An international agreement under negotiation at the United Nations this week seeks to reduce harm to civilians by curbing the use of heavy explosive weapons in cities, towns and villages.
The Ukrainian city of Mariupol is one of the latest examples of a populated area that has been turned to rubble by the relentless use of heavy explosive weapons. Ongoing bombing and shelling of cities and towns in Yemen, Ethiopia, and Syria, among others, are devastating whole communities and causing irreparable harm to civilians and civilian infrastructure.
Data collected over the past decade show 123 countries have experienced a similar fate. The International Network on Explosive Weapons, a coalition of non-governmental activists, says tens of thousands of civilians are killed and wounded every year using explosive weapons in populated areas. It says civilians comprise 90 percent of the victims.
The coordinator of the network, Laura Boillot, says restrictions must be placed on the use of explosive weapons such as aircraft bombs, multi-barrel rocket systems, rocket launchers, and mortars.
Boillot says direct attacks on civilians and civilian objects are prohibited under the rules of armed conflict and international humanitarian law. She notes, however, the use of explosive weapons is not illegal per se.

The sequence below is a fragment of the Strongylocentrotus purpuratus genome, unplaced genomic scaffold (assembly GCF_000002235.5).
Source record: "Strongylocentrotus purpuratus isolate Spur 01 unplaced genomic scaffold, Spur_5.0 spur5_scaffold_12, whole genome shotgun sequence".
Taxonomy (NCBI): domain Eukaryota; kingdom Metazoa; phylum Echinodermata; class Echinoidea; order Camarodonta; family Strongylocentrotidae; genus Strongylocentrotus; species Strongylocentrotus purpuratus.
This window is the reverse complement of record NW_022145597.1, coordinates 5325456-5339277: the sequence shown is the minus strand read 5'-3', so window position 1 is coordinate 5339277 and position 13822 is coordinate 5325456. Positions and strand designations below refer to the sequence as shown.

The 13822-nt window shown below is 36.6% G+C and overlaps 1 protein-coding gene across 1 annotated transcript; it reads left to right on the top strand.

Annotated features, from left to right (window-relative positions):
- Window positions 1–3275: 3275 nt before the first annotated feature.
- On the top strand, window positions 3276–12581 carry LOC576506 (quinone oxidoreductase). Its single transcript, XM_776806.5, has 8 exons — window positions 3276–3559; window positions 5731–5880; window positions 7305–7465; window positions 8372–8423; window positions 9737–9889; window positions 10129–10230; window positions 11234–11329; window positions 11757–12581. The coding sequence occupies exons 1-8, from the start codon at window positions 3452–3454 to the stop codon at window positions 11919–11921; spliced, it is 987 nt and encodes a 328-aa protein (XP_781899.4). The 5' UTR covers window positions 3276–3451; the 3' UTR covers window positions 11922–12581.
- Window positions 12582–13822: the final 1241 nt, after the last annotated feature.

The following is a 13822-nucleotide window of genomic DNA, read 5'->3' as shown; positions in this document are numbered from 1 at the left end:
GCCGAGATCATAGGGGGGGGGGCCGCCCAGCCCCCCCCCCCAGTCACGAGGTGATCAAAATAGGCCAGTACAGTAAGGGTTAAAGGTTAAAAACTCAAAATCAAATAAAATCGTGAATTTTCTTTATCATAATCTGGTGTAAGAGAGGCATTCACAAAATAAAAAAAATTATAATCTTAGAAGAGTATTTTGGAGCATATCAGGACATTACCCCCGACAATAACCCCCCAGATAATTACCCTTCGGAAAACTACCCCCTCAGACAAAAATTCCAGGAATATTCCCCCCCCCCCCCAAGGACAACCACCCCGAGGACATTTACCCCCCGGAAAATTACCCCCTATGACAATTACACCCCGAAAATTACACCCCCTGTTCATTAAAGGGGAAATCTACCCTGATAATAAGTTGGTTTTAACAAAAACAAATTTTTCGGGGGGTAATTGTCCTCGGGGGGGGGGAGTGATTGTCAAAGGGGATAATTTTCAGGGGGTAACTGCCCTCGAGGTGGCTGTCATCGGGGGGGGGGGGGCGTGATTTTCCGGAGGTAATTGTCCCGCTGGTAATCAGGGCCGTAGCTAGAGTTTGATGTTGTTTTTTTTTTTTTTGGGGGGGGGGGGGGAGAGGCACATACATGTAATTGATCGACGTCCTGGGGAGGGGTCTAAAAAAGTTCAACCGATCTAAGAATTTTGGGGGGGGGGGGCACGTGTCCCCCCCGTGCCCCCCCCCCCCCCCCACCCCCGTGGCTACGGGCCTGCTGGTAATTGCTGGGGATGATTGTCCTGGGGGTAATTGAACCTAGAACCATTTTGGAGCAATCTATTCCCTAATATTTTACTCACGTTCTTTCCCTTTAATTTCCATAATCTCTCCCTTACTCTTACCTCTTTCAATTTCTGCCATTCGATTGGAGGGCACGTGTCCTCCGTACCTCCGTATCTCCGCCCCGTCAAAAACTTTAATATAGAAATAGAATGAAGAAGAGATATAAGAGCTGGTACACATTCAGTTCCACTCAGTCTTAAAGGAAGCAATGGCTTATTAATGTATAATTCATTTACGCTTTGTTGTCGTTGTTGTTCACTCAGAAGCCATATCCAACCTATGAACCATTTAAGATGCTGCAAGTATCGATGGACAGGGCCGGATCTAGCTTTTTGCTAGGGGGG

“But what we are seeing, and finding is that too often warring parties are killing and injuring civilians with outdated, inaccurate and heavy explosive weapons systems in towns and cities and this is because of their wide area affects, which makes them particularly risky when used in urban environments,” she said.
The crisis and conflict researcher for Human Rights Watch, Richard Weir, is in the Ukrainian capital, Kyiv. Weir has seen for himself the havoc caused by explosive weapons on populated areas. He says they have a long-lasting, harmful impact on communities.
“They litter their impact areas with the remnants of their weapons and leave a deadly legacy in the form of unexploded ordnance… The effects of these weapons are devastating. They are present and they are continuing. And that is why these negotiations are important. That is why states need to commit now to avoiding their use in populated areas,” he said.
Activists are calling on negotiators to set new standards to reduce harm to civilians. They say the new international agreement also should contain commitments to assist the victims and families of those killed and injured, and to address the long-lasting humanitarian impact of explosive weapons.